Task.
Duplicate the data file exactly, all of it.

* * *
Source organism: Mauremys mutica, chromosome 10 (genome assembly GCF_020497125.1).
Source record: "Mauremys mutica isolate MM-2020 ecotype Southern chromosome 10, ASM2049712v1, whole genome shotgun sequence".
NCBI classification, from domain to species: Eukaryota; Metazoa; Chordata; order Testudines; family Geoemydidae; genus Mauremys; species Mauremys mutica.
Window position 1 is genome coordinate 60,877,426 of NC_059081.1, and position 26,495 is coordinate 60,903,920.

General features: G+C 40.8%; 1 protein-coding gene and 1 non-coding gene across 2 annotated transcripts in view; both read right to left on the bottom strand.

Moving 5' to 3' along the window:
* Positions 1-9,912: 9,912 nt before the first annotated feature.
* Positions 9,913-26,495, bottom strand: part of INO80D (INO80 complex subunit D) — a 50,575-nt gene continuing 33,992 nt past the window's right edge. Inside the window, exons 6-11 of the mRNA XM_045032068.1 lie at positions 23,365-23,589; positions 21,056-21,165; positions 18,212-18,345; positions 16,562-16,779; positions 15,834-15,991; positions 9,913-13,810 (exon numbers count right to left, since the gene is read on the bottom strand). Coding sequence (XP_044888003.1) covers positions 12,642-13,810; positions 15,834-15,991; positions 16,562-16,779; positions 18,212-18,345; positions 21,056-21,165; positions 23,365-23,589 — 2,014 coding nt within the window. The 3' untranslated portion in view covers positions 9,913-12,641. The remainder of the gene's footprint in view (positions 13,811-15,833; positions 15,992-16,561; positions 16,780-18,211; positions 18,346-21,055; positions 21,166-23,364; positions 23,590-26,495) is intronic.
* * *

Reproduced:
Source organism: Mauremys mutica, chromosome 10 (genome assembly GCF_020497125.1).
Source record: "Mauremys mutica isolate MM-2020 ecotype Southern chromosome 10, ASM2049712v1, whole genome shotgun sequence".
NCBI classification, from domain to species: Eukaryota; Metazoa; Chordata; order Testudines; family Geoemydidae; genus Mauremys; species Mauremys mutica.
Window position 1 is genome coordinate 60,877,426 of NC_059081.1, and position 26,495 is coordinate 60,903,920.

General features: G+C 40.8%; 1 protein-coding gene and 1 non-coding gene across 2 annotated transcripts in view; both read right to left on the bottom strand.

Moving 5' to 3' along the window:
* Positions 1-9,912: 9,912 nt before the first annotated feature.
* Positions 9,913-26,495, bottom strand: part of INO80D (INO80 complex subunit D) — a 50,575-nt gene continuing 33,992 nt past the window's right edge. Inside the window, exons 6-11 of the mRNA XM_045032068.1 lie at positions 23,365-23,589; positions 21,056-21,165; positions 18,212-18,345; positions 16,562-16,779; positions 15,834-15,991; positions 9,913-13,810 (exon numbers count right to left, since the gene is read on the bottom strand). Coding sequence (XP_044888003.1) covers positions 12,642-13,810; positions 15,834-15,991; positions 16,562-16,779; positions 18,212-18,345; positions 21,056-21,165; positions 23,365-23,589 — 2,014 coding nt within the window. The 3' untranslated portion in view covers positions 9,913-12,641. The remainder of the gene's footprint in view (positions 13,811-15,833; positions 15,992-16,561; positions 16,780-18,211; positions 18,346-21,055; positions 21,166-23,364; positions 23,590-26,495) is intronic.